Inspiratory muscle performance in endurance-trained elderly males during incremental exercise



Progressive decline in lung function with aging specifically decrease respiratory muscle strength, increased in the work of breathing and oxygen cost of breathing (VO2resp) and expiratory flow limitation even during mild-to-moderate exercise.

Alterations in the inspiratory neural drive in elderly subjects were characterized by a higher mouth occlusion pressure (P0.1) at submaximal exercise levels, compared to control subjects and reduced ventilatory responses to both hypercapnia and hypoxia.

Reduced energy demand (P0.1/PImax) after endurance training is a consequence of exercise training (i.e., lower central respiratory drive and/or higher global inspiratory muscle strength) indicates improved respiratory capacity. The lower inspiratory demand (in relation to the inspiratory reserve) explains the lower TT0.1 in trained groups.

Increase in the inspiratory muscle’s efficiency (decreased TT0.1) may lead to lower energy demand to the same VCO2, and thus to a lower risk of inspiratory muscle weakness, and to improved exercise performance in a trained group.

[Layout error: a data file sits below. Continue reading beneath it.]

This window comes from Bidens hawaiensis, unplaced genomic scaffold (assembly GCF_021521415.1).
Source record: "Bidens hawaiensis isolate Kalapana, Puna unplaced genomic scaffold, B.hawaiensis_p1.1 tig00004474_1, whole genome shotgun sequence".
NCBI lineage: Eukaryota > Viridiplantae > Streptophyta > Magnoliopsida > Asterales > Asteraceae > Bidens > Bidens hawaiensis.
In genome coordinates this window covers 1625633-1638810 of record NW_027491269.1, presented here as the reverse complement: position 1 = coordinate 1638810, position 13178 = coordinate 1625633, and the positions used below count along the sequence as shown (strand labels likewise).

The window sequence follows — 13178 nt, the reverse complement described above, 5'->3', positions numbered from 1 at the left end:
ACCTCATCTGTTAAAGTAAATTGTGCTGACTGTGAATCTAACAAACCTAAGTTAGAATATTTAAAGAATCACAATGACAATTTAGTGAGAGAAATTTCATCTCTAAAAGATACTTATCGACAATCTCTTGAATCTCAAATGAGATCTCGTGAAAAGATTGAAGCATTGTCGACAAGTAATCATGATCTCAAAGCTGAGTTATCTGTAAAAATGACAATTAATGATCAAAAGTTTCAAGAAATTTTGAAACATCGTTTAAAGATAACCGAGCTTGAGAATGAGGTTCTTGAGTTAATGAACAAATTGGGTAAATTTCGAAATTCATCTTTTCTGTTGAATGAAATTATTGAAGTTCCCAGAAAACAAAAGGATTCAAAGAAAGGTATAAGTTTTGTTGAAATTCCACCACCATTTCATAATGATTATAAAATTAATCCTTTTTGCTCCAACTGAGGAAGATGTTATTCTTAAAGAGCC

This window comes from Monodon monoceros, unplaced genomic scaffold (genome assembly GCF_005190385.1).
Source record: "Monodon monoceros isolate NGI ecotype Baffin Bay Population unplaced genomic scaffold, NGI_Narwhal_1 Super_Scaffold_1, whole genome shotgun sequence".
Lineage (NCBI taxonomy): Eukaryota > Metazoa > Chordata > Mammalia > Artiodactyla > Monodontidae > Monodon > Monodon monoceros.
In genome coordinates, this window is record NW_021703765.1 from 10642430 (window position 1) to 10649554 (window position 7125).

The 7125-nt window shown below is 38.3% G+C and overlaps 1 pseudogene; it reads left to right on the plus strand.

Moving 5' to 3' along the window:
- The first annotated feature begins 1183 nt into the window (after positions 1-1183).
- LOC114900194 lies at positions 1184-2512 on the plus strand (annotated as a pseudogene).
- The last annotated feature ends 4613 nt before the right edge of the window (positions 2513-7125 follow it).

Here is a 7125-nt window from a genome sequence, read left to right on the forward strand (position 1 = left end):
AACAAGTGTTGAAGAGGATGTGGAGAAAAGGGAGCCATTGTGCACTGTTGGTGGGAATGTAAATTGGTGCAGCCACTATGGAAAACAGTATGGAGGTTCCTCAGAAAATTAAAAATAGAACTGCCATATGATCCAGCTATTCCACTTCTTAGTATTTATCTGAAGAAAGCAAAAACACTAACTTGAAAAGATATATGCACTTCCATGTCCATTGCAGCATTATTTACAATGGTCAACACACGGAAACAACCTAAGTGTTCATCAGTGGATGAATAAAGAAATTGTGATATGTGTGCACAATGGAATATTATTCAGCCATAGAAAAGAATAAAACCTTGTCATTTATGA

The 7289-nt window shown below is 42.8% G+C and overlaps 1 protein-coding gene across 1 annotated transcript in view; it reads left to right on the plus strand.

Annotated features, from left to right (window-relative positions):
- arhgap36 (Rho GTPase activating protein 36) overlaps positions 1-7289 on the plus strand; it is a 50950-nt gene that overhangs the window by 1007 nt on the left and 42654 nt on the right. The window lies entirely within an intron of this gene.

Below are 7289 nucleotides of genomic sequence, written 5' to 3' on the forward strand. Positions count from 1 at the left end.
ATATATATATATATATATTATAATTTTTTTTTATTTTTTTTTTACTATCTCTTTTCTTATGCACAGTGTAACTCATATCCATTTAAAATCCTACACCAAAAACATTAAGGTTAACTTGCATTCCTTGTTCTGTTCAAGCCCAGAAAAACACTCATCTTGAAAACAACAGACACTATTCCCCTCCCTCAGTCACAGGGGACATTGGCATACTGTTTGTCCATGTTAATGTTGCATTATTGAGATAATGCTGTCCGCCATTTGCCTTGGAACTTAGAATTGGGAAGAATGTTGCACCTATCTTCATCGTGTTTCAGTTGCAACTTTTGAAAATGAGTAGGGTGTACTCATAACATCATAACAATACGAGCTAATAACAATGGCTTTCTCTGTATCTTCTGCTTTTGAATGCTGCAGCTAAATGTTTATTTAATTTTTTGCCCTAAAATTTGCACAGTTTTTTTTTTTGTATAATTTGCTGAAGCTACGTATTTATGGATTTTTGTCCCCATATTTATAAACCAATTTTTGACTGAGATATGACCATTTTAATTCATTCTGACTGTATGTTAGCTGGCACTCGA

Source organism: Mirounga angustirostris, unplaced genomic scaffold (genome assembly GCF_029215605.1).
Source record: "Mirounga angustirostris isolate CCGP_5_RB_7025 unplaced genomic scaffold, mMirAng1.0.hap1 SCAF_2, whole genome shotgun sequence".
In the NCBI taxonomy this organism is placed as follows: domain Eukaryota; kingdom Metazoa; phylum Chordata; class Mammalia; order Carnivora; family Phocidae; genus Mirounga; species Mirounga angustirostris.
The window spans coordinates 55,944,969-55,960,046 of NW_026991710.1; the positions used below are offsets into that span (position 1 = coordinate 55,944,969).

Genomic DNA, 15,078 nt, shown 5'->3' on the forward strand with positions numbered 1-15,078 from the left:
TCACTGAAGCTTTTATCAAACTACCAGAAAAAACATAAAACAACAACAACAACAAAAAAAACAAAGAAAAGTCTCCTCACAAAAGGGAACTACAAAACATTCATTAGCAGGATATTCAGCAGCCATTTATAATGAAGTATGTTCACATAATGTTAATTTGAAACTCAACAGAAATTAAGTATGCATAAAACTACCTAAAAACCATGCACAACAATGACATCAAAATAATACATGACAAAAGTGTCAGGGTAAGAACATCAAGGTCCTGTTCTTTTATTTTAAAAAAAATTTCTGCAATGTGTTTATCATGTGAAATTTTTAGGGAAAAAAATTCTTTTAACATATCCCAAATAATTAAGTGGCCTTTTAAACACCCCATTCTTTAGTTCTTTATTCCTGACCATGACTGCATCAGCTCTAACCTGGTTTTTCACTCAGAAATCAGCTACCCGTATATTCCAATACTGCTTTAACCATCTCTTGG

The aim of this study was to compare the inspiratory muscle performance during an incremental exercise of twelve fit old endurance-trained athletes (OT) with that of fit young athletes (YT) and healthy age-matched controls (OC). The tension-time index (TT0.1) was determined according to the equation TT0.1 = P0.1/PImax × ti/ttot, where P0.1 is the mouth occlusion pressure, PImax the maximal inspiratory pressure and ti/ttot the duty cycle. For a given VCO2, OT group displayed P0.1, P0.1/PImax ratio, TT0.1 and effective impedance of the respiratory muscle values which were lower than OC group and higher than YT group. At maximal exercise, P0.1/PImax ratio and TT0.1 was still lower in the OT group than OC group and higher than YT group. This study showed lower inspiratory muscle performance attested by a higher (TT0.1) during exercise in the OT group than YT group, but appeared to be less marked in elderly men having performed lifelong endurance training compared with sedentary elderly subjects.


  • Breathing pattern
  • Dyspnea
  • Ventilatory constraints
  • Mouth occlusion pressure;
  • Respiratory-muscle strength
  • Effective impedance
Corresponding author at: Research Unit ‘Evaluation, Sport, Santé&rsquo National Center of Medicine and Science in Sports (CNMSS), Bp263, Ave Med Ali Akid, 1004 El, Menzah, Tunis, Faculté des Sciences du Sport Allée P. Grousset Campus Universitaire du Bailly F-80025, Amiens Cedex, France.

Autor / Fonte:Mehdi Chlif, David Keochkerian, Abdou Temfemo, Dominique Choquet, Said Ahmaidi. Respiratory Physiology & Neurobiology Volume 228, July 2016, Pages 61–68